2. Current cultural affairs
Last update: December, 2020
Like in other countries around the globe, the year 2020 proved very challenging for the artistic and cultural sector in Croatia and thus for cultural policy making as well. The Artistic and cultural sector made numerous pleas and initiatives in order to highlight the drastic situation of artists and cultural workers in Croatia. In order to grapple with the consequences of the COVID-19 pandemic, the government created a number of measures to assist the cultural sector. Debates in the cultural sector concentrated around whether these measures were adequate, or were timely, and whether they could have been made in a more sustainable manner as it has become evident that the pandemic will be prolonged in 2021.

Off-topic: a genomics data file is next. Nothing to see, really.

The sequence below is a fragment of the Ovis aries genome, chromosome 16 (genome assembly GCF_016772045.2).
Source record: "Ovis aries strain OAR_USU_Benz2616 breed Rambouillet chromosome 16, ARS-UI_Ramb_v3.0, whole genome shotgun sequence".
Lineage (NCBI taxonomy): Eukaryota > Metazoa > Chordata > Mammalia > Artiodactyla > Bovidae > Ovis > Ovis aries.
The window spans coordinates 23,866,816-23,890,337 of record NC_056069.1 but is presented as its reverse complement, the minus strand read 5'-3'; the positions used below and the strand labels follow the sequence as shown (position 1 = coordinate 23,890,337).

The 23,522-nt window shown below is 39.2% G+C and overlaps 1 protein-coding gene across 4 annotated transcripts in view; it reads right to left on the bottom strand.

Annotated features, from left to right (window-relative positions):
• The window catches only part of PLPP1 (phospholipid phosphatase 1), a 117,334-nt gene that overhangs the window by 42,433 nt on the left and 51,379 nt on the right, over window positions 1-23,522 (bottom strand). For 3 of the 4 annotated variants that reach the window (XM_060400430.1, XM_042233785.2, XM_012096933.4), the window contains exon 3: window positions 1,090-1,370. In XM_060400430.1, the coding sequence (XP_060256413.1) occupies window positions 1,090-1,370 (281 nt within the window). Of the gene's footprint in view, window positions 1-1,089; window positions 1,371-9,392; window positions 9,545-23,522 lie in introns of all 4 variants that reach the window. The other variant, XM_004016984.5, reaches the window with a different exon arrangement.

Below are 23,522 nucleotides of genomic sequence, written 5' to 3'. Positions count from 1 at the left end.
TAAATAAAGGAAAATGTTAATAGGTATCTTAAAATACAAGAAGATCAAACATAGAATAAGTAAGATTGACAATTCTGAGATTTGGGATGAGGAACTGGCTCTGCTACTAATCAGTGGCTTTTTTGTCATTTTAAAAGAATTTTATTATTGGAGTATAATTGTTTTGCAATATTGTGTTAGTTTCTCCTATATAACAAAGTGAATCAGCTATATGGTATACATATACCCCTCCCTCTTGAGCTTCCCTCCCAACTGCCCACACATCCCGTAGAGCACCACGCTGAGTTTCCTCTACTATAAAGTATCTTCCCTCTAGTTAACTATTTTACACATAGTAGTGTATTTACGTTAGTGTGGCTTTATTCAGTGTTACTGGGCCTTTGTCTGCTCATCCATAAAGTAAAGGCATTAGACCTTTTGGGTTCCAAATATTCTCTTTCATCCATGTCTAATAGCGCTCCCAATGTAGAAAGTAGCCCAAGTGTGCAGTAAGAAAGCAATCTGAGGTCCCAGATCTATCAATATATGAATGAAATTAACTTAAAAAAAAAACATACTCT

However, the difficult circumstances brought about by the coronavirus were exacerbated on Sunday March 22nd, when the country’s capital Zagreb was hit by the strongest earthquake in the last 140 years, measuring 5.5 on the Richter scale. Many people lost their homes and there is serious damage to a number of buildings and the general infrastructure, most notably in the city centre’s Old Town. As a large number of cultural institutions, cultural organisations and companies are located in Zagreb, and especially in Zagreb city centre, the earthquake has taken a toll on the cultural infrastructure. Cultural objects, offices of cultural organisations and ateliers were left severely damaged, while others have been completely destroyed. The assessment of the damage is still being made and the Ministry of Culture and Media announced that it will work together with the City of Zagreb, conservation departments and other relevant bodies in order to develop appropriate models for renovation. At the time of finalising this report another strong earthquake measuring 6.4 hit the Sisak-Moslavina country with devastating consequences for not only the cities of Petrinja,Sisak and Glina but the whole Sisak-Moslavina country. Seven people lost their lives, a number of the citizens their homes, while according to the preliminary inspection, a number of cultural monuments and cultural infrastructure was damaged.